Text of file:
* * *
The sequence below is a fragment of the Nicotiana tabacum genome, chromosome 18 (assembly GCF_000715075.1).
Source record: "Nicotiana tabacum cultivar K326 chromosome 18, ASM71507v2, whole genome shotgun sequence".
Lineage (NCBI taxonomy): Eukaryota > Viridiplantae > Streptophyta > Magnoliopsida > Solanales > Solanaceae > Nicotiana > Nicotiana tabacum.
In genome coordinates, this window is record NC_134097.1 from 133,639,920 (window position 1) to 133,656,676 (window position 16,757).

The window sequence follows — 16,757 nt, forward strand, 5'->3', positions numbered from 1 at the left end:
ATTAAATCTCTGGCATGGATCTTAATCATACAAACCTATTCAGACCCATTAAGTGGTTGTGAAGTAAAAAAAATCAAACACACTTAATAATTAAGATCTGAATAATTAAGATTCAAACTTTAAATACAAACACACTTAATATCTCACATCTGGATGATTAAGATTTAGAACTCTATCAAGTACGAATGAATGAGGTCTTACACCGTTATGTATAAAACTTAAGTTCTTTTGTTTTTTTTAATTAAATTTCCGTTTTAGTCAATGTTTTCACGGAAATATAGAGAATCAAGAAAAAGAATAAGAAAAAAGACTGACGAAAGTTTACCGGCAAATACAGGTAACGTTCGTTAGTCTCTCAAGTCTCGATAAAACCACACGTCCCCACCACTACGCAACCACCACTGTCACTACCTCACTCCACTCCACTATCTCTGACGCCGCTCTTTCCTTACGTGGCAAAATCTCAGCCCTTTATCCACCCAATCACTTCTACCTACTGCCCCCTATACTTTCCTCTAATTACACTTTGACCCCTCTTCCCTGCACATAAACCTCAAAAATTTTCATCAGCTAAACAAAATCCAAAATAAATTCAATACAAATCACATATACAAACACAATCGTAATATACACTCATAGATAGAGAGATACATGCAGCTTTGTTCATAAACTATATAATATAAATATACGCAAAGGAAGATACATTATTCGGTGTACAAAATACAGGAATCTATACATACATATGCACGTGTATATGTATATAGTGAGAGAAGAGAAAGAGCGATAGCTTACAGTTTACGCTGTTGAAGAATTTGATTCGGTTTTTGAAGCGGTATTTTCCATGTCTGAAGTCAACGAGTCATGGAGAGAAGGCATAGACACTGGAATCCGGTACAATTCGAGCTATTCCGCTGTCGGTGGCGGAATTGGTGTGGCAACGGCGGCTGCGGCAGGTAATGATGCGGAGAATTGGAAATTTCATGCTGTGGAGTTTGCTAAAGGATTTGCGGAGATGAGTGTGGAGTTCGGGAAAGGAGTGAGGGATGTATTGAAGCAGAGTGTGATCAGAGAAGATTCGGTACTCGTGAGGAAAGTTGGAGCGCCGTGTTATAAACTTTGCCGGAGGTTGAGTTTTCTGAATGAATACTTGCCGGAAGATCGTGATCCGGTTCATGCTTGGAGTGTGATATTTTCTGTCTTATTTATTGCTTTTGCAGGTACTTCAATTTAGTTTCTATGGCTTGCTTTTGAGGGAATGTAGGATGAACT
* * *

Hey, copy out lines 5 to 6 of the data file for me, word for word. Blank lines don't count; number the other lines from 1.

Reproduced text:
The window sequence follows — 16,757 nt, forward strand, 5'->3', positions numbered from 1 at the left end:
ATTAAATCTCTGGCATGGATCTTAATCATACAAACCTATTCAGACCCATTAAGTGGTTGTGAAGTAAAAAAAATCAAACACACTTAATAATTAAGATCTGAATAATTAAGATTCAAACTTTAAATACAAACACACTTAATATCTCACATCTGGATGATTAAGATTTAGAACTCTATCAAGTACGAATGAATGAGGTCTTACACCGTTATGTATAAAACTTAAGTTCTTTTGTTTTTTTTAATTAAATTTCCGTTTTAGTCAATGTTTTCACGGAAATATAGAGAATCAAGAAAAAGAATAAGAAAAAAGACTGACGAAAGTTTACCGGCAAATACAGGTAACGTTCGTTAGTCTCTCAAGTCTCGATAAAACCACACGTCCCCACCACTACGCAACCACCACTGTCACTACCTCACTCCACTCCACTATCTCTGACGCCGCTCTTTCCTTACGTGGCAAAATCTCAGCCCTTTATCCACCCAATCACTTCTACCTACTGCCCCCTATACTTTCCTCTAATTACACTTTGACCCCTCTTCCCTGCACATAAACCTCAAAAATTTTCATCAGCTAAACAAAATCCAAAATAAATTCAATACAAATCACATATACAAACACAATCGTAATATACACTCATAGATAGAGAGATACATGCAGCTTTGTTCATAAACTATATAATATAAATATACGCAAAGGAAGATACATTATTCGGTGTACAAAATACAGGAATCTATACATACATATGCACGTGTATATGTATATAGTGAGAGAAGAGAAAGAGCGATAGCTTACAGTTTACGCTGTTGAAGAATTTGATTCGGTTTTTGAAGCGGTATTTTCCATGTCTGAAGTCAACGAGTCATGGAGAGAAGGCATAGACACTGGAATCCGGTACAATTCGAGCTATTCCGCTGTCGGTGGCGGAATTGGTGTGGCAACGGCGGCTGCGGCAGGTAATGATGCGGAGAATTGGAAATTTCATGCTGTGGAGTTTGCTAAAGGATTTGCGGAGATGAGTGTGGAGTTCGGGAAAGGAGTGAGGGATGTATTGAAGCAGAGTGTGATCAGAGAAGATTCGGTACTCGTGAGGAAAGTTGGAGCGCCGTGTTATAAACTTTGCCGGAGGTTGAGTTTTCTGAATGAATACTTGCCGGAAGATCGTGATCCGGTTCATGCTTGGAGTGTGATATTTTCTGTCTTATTTATTGCTTTTGCAGGTACTTCAATTTAGTTTCTATGGCTTGCTTTTGAGGGAATGTAGGATGAACT